Sign up for the Belmont Cragin newsletter

AFFORDABLE HOUSING

HAPPENING NOW /COMMUNITY UPDATE

In Fall 2017, the Northwest Side Housing Center launched Viviendo Unidos, a new rental program. This program matches tenants with landlords and incentivizes both through a rent-rebate program. We also provide on-one-one financial coaching for tenants, and monthly landlord education workshops. We educate both renters and landlords on their rights and provide resources available to distressed individuals including sample leases, a copy of the “Keep Chicago Renting Ordinance,” and information regarding the Tenants at Foreclosure Act. 

•    Completed UIC Housing Study on Belmont Cragin, 2016
•    Completed block club beautification projects with six local block clubs
•    Working on creating a TIF-NIP program to help keep rents affordable and work with landlords

2017 Metrics

Progress Report Q4

•    Foreclosure Prevention Success Rate: In 2016, 290 families completed foreclosure prevention counseling, of them, 88 percent saved their home from foreclosure. We also helped 76 prospective home-buyers purchase their first home in 2016, an increase of 49% from 2015. 


•    Rent Stabilization and Property Tax Reform Town Hall: In October 2017, our Housing Organizer, Ernie Lukasik, convened over 60 residents for a town hall discussing the current affordable housing crisis and system of unfair property tax assessments burdening renters and homeowners in our community. Legal experts, elected officials, affordable housing activists, and concerned residents gave presentations and offered testimonials on the state of housing unaffordability. This event allowed our neighborhood’s residents to hold our agency 

•    Project to create 100 Mixed-Income Apartments: Our efforts to advocate for affordable housing in our community came full-circle in early 2017. Alex NItkin of DnaInfo reports, “A 100-unit mixed income apartment complex would be built in downtown Jefferson Park under a plan revealed Thursday by Ald. John Arena (45th). The plan … calls for a seven-story L-shaped building in place of the former FSP food distributor at 5150 N. Northwest Hwy. Of the 100 units, 80 will be offered at rents below market rate, including 20 reserved for Chicago Housing Authority voucher-holders.”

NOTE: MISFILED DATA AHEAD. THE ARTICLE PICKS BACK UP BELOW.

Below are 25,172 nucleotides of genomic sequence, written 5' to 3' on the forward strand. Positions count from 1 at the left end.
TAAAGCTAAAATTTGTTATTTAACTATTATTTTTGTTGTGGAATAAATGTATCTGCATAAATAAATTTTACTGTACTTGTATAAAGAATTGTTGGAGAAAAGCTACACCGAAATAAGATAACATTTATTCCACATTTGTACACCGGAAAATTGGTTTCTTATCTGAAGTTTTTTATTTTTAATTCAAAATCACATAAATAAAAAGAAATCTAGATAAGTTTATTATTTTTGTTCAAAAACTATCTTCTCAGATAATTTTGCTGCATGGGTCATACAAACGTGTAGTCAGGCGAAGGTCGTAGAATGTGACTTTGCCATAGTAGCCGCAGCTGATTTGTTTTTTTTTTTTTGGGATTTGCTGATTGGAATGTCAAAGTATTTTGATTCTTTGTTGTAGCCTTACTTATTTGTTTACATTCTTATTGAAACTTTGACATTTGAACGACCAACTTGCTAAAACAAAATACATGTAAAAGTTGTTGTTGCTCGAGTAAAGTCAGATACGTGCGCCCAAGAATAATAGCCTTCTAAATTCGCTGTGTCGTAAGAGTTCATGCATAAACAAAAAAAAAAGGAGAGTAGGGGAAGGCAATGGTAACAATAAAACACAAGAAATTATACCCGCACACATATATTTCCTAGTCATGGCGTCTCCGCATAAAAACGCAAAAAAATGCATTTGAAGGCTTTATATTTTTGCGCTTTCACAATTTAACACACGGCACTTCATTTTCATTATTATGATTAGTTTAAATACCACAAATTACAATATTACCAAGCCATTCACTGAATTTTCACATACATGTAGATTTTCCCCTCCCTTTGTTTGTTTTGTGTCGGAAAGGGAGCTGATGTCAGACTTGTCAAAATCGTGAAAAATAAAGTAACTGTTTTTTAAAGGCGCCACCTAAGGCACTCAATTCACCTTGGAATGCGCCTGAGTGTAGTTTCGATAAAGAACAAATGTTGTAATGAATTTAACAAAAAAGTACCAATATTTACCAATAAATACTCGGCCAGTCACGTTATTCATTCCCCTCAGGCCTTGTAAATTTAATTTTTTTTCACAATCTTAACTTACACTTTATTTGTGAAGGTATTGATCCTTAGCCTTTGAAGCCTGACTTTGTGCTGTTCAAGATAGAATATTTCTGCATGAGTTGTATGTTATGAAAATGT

•    Foreclosure prevention success highlighted on WGN-TV: Three of our clients, Carmen, Sandy, and Olimpia, share their stories—the highs and lows—of saving their homes from foreclosure. Find the video story here.

Modest, relatively inexpensive housing has long been the bedrock of our community. at community asset and the character of our neighborhood are in jeopardy.

Belmont Cragin’s small single-family homes and two-to-four flats have attracted working class families for generations. About 80 percent of our housing stock falls into those two categories, as compared to 53 percent citywide. But the cost of a home in Belmont Cragin is now higher than the city median. Our vision is to establish sufficient stable housing so homeowners and renters of all income levels have options for affordable homes to raise their families and stay and get to know their neighbors.

Belmont Cragin’s population growth is putting pressure on the housing market.

In 2000, the housing vacancy rate in Belmont Cragin was a mere 3.5 percent. In 2014, it had risen to a still-low 8.6 percent, in part due to foreclosures and barriers for moderate or low-income families to qualify for a mortgage. At the same time, there is little vacant land in Belmont Cragin—developers built on the existing open properties decades ago and nearly all those buildings remain. Only 3.6 percent of the neighborhood’s housing units were built from 2000 – 2013, less than half of the citywide average.